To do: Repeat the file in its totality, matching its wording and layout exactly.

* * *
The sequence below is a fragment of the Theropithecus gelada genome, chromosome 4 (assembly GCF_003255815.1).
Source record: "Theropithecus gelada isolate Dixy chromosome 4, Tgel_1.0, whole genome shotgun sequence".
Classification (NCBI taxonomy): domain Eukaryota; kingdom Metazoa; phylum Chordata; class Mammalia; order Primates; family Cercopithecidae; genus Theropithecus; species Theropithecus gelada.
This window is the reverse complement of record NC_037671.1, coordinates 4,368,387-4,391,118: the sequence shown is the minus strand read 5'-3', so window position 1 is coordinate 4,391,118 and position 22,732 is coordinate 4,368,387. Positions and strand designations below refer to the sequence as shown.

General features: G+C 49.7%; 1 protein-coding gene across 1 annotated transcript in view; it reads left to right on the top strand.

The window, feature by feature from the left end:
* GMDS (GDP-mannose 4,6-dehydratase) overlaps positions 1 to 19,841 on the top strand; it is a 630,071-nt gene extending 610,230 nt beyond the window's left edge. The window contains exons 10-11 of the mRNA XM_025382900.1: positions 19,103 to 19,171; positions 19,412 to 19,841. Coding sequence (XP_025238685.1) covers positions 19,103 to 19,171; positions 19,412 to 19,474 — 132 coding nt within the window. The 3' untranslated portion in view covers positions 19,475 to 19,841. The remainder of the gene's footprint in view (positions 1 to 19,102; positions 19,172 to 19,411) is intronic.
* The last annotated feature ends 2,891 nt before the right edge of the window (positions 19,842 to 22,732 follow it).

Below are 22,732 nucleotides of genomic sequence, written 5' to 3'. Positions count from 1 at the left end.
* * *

The sequence below is a fragment of the Theropithecus gelada genome, chromosome 4 (assembly GCF_003255815.1).
Source record: "Theropithecus gelada isolate Dixy chromosome 4, Tgel_1.0, whole genome shotgun sequence".
Classification (NCBI taxonomy): domain Eukaryota; kingdom Metazoa; phylum Chordata; class Mammalia; order Primates; family Cercopithecidae; genus Theropithecus; species Theropithecus gelada.
This window is the reverse complement of record NC_037671.1, coordinates 4,368,387-4,391,118: the sequence shown is the minus strand read 5'-3', so window position 1 is coordinate 4,391,118 and position 22,732 is coordinate 4,368,387. Positions and strand designations below refer to the sequence as shown.

General features: G+C 49.7%; 1 protein-coding gene across 1 annotated transcript in view; it reads left to right on the top strand.

The window, feature by feature from the left end:
* GMDS (GDP-mannose 4,6-dehydratase) overlaps positions 1 to 19,841 on the top strand; it is a 630,071-nt gene extending 610,230 nt beyond the window's left edge. The window contains exons 10-11 of the mRNA XM_025382900.1: positions 19,103 to 19,171; positions 19,412 to 19,841. Coding sequence (XP_025238685.1) covers positions 19,103 to 19,171; positions 19,412 to 19,474 — 132 coding nt within the window. The 3' untranslated portion in view covers positions 19,475 to 19,841. The remainder of the gene's footprint in view (positions 1 to 19,102; positions 19,172 to 19,411) is intronic.
* The last annotated feature ends 2,891 nt before the right edge of the window (positions 19,842 to 22,732 follow it).

Below are 22,732 nucleotides of genomic sequence, written 5' to 3'. Positions count from 1 at the left end.